We drop down into the water once again to immerse ourselves in beauty. One this particular dive I have asked them not only to locate and identify different species of invertebrates and vertebrates, but also observe the behavior of the animals. I have never encountered such a diverse range of encrusting life, it blows me away even after hundreds of dives here. I have briefed them on the territorial behavior of the demoiselles and black angel fish, both these species are nesting eggs on the reef at the moment and display an endearing amount of paternal protectiveness when they attempt to chase our bodies (which are a good 78 times larger then them) away from their nest.  Within 20 minutes their slates are full, so we swim around until we reach our air reserves and again prepare for an ascent. Time for lunch.

During lunch the skipper takes us for a tour and embarks on tales of history and adventure on the Poor Knights Islands. They have a violent history (it involves bacon) and as they have been protected top side too for years, they are just as fascinating above as well as beneath the surface.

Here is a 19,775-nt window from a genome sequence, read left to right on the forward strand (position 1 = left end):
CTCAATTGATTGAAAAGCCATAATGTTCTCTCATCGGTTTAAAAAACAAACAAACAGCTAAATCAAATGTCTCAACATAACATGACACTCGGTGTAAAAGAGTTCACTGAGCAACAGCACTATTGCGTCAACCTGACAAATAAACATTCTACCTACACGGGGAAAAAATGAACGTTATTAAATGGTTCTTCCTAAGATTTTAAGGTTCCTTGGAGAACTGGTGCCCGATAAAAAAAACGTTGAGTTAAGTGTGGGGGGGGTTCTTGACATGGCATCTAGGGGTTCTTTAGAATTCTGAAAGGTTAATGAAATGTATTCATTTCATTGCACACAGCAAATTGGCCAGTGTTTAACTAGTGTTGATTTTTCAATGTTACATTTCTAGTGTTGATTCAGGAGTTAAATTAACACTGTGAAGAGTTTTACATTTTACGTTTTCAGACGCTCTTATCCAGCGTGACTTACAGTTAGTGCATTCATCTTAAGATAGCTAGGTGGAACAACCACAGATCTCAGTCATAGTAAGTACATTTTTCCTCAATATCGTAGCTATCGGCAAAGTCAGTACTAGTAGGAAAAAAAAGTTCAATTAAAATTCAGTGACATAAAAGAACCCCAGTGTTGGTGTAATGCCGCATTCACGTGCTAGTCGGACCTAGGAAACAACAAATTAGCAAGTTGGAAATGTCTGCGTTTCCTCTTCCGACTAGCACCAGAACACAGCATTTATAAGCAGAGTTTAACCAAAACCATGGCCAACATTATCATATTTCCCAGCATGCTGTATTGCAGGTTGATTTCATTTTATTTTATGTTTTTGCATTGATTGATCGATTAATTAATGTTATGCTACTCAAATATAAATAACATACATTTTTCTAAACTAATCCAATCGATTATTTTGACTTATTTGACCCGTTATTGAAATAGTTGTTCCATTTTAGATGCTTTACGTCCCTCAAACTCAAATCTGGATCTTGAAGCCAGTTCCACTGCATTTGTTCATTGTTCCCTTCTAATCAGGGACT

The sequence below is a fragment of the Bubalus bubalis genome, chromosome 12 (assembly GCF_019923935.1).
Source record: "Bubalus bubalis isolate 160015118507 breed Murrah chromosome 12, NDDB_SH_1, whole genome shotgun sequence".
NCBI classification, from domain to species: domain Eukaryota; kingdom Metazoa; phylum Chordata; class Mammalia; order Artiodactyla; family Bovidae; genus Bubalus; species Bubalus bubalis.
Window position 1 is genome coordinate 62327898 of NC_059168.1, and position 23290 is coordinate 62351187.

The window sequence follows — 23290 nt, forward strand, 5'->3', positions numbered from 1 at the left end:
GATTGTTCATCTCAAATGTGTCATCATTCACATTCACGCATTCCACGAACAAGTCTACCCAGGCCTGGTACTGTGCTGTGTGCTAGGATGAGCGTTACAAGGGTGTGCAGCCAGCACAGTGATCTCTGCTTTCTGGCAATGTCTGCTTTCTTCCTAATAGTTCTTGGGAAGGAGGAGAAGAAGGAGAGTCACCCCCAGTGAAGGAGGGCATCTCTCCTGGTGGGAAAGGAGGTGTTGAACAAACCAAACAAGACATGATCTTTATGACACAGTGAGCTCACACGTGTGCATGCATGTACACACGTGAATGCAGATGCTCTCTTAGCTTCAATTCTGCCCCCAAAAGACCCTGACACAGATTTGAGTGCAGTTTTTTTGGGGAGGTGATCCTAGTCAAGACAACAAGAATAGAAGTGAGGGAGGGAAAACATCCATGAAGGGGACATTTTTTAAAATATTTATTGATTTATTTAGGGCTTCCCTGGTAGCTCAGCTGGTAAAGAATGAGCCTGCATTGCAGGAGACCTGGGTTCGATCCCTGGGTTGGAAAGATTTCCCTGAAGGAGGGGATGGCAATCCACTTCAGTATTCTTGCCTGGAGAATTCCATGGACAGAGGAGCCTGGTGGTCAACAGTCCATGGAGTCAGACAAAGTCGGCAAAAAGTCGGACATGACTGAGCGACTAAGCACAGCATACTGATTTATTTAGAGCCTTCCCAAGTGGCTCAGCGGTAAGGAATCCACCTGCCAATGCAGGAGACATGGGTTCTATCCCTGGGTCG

We are diving this afternoon at Blue Mao Mao Arch, a site once declared by Jacques Cousteau to be in his top ten dive sites in the world. Pretty special place.  The site is an arch which runs from once plateau to another, inside the arch large walls of schooling blue mao mao and demoiselles can take your breath away. The silhouettes  at either exit are stunning and as with most arches at these islands the encrusting life covers absolutely everything.  Good buoyancy control is essential.  As always they are superb and we emerge from our third dive with smiling faces.

On the way home the crew relax and discuss the things we saw on our dives, everyone agrees today has been a winner. Not all days are easy, we sometimes are faced with having to organize dives in difficult conditions, last month we were faced with weeks of 2 – 3 m swells and 30 knots winds. Guaranteed though, even on the hardest of days, we will be sitting around discussing something amazing that we saw on the way back to the Tutukaka marina. This is why diving is so powerful, people who have dived for years in one particular place will still often surface with wonder one their faces ready to gloat at what they saw. Something new, something rare, something extraordinary.